For one turn, when any party members with buffs deal damage, they will recover HP based on the damage they deal.

If a party member under the effect of Healing Decree inflicts instant death with a damaging attack, they will still recover HP based on the damage the attack would've dealt.
Healing Decree isn't great. If you want to heal up your party, just toss out a Soma--it'll hit the party members who don't deal damage, which is more than can be said for Healing Decree.
It's strong enough to make your damage dealers full heal themselves even with just a little bit of investment, but does nothing for your supports. A proper healing skill or a Soma will be more useful than this.

Skills: Master

Element Bomb II

Removes one of the Arms skills from one party member. Deals multiple instances of ranged INT-based damage to random enemies. The element is determined by the Arms skill that was removed.
A single-target damage (at least, that's what you should use it as) version of Element Bomb I. Worth grabbing if you're utilizing the Arms tree.
As a skill that's mostly useful on bosses, it doesn't really do that much damage compared to dedicated attackers, but it can do enough to put in some work as a supporter. This skill can certainly be worth a free turn if you can get one, so the question mainly becomes if your Sovereign has enough free turns to use this or not. I prefer spending mine on working towards Final Decree, but this can be a worthy endeavor too.


Removes all buffs and debuffs from all party members and enemies, and restores HP and TP to all party members.

The restore amount is variable.
I have never wanted to use Clearance. Ever. In theory, it's for extreme emergencies, which I have never, ever, ever had happen. I honestly can't think of any situation where someone would want Clearance over, say, a regular-ass Soma Prime. The TP restore is nice, but absolutely not worth purging every buff and debuff in the battle. It's not even that effective, since you have to remove at least 21 modifiers to even get the base effect. Fuck, it's so bad.
Clearance is mainly useful for purging buffs against bosses that don't like you having a lot of them. It can also be used to clear buffs from a boss, but dispelling your own party's buffs is a bad idea. The healing part simply requires way too many removals to be anywhere practical.

Dauntless Order

For a set amount of turns, one row of party members may endure an attack that would've killed them, and have their HP restored.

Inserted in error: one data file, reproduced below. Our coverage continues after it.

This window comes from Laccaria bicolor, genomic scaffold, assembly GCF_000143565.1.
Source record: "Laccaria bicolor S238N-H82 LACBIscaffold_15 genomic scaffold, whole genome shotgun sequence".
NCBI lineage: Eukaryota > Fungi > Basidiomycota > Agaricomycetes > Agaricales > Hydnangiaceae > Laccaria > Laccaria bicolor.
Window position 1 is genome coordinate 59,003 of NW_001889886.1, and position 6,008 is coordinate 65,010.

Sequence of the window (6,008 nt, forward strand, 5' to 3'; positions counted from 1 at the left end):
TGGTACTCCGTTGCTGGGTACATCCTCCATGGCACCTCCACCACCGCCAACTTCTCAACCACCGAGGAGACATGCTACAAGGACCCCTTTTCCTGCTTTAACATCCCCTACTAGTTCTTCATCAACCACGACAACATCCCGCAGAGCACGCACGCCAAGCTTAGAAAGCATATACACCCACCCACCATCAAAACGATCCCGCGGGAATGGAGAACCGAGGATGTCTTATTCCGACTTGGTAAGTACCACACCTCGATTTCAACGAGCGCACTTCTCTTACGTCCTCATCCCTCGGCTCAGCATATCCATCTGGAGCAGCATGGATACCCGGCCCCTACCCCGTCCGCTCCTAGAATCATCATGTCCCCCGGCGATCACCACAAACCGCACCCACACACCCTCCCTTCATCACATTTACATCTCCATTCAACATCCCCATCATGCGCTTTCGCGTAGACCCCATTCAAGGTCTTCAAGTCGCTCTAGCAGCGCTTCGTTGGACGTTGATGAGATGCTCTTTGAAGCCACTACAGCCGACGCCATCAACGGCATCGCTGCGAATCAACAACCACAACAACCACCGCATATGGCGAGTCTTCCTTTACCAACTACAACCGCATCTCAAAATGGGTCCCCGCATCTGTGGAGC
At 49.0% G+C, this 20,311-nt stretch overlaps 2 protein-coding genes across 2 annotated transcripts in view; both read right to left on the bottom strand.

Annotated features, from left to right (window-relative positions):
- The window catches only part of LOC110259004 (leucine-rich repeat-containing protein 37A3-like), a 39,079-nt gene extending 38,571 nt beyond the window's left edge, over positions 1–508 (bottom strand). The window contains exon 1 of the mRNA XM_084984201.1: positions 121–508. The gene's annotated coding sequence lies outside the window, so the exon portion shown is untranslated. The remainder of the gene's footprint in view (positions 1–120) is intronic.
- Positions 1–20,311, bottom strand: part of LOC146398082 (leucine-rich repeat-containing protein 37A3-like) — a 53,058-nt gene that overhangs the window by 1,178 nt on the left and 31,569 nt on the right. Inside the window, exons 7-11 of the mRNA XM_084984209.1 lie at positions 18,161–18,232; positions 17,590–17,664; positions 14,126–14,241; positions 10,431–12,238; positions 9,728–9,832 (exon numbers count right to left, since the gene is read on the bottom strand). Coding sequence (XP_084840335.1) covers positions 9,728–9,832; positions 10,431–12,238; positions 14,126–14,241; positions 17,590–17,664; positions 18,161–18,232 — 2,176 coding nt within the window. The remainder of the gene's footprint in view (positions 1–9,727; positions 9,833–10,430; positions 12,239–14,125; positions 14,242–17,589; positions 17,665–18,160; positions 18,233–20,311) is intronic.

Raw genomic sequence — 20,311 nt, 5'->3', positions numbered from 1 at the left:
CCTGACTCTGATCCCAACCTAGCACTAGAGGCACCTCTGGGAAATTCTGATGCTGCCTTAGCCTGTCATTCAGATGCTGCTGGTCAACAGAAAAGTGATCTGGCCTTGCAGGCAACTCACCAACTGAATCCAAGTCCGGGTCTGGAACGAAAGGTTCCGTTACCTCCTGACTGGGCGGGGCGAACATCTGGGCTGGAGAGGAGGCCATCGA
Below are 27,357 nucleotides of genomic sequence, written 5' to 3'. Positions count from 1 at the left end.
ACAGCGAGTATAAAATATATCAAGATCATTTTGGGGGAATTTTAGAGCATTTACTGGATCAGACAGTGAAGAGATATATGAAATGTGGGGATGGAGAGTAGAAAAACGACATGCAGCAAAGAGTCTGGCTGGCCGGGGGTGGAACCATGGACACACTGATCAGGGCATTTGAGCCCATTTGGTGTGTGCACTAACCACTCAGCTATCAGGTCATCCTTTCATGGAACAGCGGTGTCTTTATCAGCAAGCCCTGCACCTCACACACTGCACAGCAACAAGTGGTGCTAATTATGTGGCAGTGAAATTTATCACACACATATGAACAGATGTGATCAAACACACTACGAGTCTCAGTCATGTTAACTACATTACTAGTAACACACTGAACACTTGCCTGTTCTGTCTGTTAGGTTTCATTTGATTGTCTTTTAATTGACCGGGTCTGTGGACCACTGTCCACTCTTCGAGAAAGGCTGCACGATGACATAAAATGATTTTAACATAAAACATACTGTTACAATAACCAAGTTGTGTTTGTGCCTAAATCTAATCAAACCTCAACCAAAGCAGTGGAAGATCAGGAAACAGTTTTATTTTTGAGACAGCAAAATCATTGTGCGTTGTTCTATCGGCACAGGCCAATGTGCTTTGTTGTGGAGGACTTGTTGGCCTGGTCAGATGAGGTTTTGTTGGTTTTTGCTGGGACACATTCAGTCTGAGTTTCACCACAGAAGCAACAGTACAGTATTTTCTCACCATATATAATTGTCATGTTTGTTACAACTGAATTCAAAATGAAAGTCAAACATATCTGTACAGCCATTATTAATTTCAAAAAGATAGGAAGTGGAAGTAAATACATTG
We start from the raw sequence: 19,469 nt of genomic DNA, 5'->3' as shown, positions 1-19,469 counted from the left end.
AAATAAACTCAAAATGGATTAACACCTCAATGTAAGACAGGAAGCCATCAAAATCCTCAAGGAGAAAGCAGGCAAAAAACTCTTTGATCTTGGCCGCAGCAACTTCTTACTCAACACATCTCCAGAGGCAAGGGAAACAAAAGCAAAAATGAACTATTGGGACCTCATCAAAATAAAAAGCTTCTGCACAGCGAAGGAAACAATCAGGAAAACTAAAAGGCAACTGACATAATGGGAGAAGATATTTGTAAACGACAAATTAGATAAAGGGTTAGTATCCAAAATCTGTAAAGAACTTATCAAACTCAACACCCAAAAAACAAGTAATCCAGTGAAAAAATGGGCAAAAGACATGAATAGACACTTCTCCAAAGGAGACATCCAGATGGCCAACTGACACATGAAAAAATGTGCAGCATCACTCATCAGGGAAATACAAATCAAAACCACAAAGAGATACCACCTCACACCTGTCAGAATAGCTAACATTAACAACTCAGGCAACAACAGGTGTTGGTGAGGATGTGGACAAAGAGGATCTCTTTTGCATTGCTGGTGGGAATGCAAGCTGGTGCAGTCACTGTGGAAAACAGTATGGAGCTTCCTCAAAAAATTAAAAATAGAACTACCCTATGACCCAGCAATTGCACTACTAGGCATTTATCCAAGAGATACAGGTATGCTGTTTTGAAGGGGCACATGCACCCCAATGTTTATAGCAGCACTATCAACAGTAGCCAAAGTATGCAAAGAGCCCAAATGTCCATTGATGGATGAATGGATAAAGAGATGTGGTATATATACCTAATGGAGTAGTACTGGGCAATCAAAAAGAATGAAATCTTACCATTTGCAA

In all honesty, enemy damage is so easy to keep up with in EON that I haven't really had many situations where I've wanted Dauntless Order over something else--especially when it's in the running for the party's third buff slot after Attack Order and Rally Order.
I could see it putting in some work against the superboss, but that's about it. No other boss really hits hard enough to warrant needing this.

Final Decree

Only usable if the user has 3 buffs. Removes all buffs from the user to increase damage dealt by, and reduce damage taken by, all party members for one turn.

Does not work if another party member used Proof of Nobility before Final Decree.
Here we are. Final Decree, the good shit. This thing is Wolf Pack and Forest Guardian from EOU, or Crusade from EO2U, but as a skill you can use with just a bit of pre-planning. It's incredibly powerful, and works best with burst damage parties (it's especially good when combined with Drives), but it works well in any party. Get it.
Since this is not a buff, it also works multiplicatively with every other damage increaser, so the damage increase is really potent. The defense bonus can be pretty nice, too, particularly with an Imperial drive. However, Force Breaks have higher priority than this skill, so it won't be able to buff their damage. The fact that you need to arrange three buffs on your Sovereign can be quite annoying too, as it may mean that you need a lot of turns to set it up. You can still get pretty good results by just throwing it out whenever you can, but to get the most out of its effect, you need to carefully plan out how your party will time their setups and damage skills so you can use this skill on when it counts the most.
Depending on your party setup, it may be worth it to stick your Sovereign in the front row so they can tag themselves with buffs without Boost, or with Arms in general. They're bulky enough for it, especially with Royal Dignity.


When the user dispels buffs from themself, they have a chance to cancel the dispel and keep their buffs.
Hey, you know how Final Decree was good? What if you could use Final Decree consecutively?
This sounds absolutely amazing, until you realize that Final Decree wants careful timing, which this (being RNG-based) has a hard time factoring into. If you're ok with just throwing it out whenever you can, or you are willing to gamble on the success chance, then this skill can be very useful, but if you were timing it on specific turns... It could potentially save you a turn of two of setup at most. Which can still make it worth considering, though it'll hardly be a priority skill to take in that case.

Outside of Final Decree, this also works with Elemental Bomb I/II or Negotation (assuming they're used on the Sovereign themselves). If you like using those skills a lot, this passive can also help out, though it's hardly going to be the table turner than consecutive Final Decree can potentially be.